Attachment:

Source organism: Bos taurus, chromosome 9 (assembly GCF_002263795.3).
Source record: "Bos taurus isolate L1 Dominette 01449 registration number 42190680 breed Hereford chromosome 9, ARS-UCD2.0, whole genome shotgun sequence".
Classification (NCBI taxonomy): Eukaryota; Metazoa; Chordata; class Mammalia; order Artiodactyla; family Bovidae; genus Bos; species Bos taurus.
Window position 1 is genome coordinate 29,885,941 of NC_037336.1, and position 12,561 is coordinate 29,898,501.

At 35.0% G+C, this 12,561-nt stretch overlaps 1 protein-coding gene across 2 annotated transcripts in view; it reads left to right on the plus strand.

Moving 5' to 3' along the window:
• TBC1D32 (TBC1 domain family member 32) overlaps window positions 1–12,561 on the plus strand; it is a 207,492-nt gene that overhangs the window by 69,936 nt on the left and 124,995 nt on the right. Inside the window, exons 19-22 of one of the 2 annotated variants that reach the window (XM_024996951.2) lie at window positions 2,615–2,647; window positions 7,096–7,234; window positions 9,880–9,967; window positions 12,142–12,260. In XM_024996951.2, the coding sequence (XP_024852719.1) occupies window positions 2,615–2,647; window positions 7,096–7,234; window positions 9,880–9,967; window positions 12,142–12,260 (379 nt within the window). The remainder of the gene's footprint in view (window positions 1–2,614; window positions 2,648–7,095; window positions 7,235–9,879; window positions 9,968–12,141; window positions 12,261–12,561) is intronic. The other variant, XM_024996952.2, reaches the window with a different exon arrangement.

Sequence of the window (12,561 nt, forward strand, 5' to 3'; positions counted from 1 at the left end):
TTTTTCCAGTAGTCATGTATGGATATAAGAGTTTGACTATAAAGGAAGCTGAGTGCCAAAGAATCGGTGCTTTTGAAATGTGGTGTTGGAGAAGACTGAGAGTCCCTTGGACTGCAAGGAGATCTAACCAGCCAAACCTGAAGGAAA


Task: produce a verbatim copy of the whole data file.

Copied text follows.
Source organism: Bos taurus, chromosome 9 (assembly GCF_002263795.3).
Source record: "Bos taurus isolate L1 Dominette 01449 registration number 42190680 breed Hereford chromosome 9, ARS-UCD2.0, whole genome shotgun sequence".
Classification (NCBI taxonomy): Eukaryota; Metazoa; Chordata; class Mammalia; order Artiodactyla; family Bovidae; genus Bos; species Bos taurus.
Window position 1 is genome coordinate 29,885,941 of NC_037336.1, and position 12,561 is coordinate 29,898,501.

At 35.0% G+C, this 12,561-nt stretch overlaps 1 protein-coding gene across 2 annotated transcripts in view; it reads left to right on the plus strand.

Moving 5' to 3' along the window:
• TBC1D32 (TBC1 domain family member 32) overlaps window positions 1–12,561 on the plus strand; it is a 207,492-nt gene that overhangs the window by 69,936 nt on the left and 124,995 nt on the right. Inside the window, exons 19-22 of one of the 2 annotated variants that reach the window (XM_024996951.2) lie at window positions 2,615–2,647; window positions 7,096–7,234; window positions 9,880–9,967; window positions 12,142–12,260. In XM_024996951.2, the coding sequence (XP_024852719.1) occupies window positions 2,615–2,647; window positions 7,096–7,234; window positions 9,880–9,967; window positions 12,142–12,260 (379 nt within the window). The remainder of the gene's footprint in view (window positions 1–2,614; window positions 2,648–7,095; window positions 7,235–9,879; window positions 9,968–12,141; window positions 12,261–12,561) is intronic. The other variant, XM_024996952.2, reaches the window with a different exon arrangement.

Sequence of the window (12,561 nt, forward strand, 5' to 3'; positions counted from 1 at the left end):
TTTTTCCAGTAGTCATGTATGGATATAAGAGTTTGACTATAAAGGAAGCTGAGTGCCAAAGAATCGGTGCTTTTGAAATGTGGTGTTGGAGAAGACTGAGAGTCCCTTGGACTGCAAGGAGATCTAACCAGCCAAACCTGAAGGAAA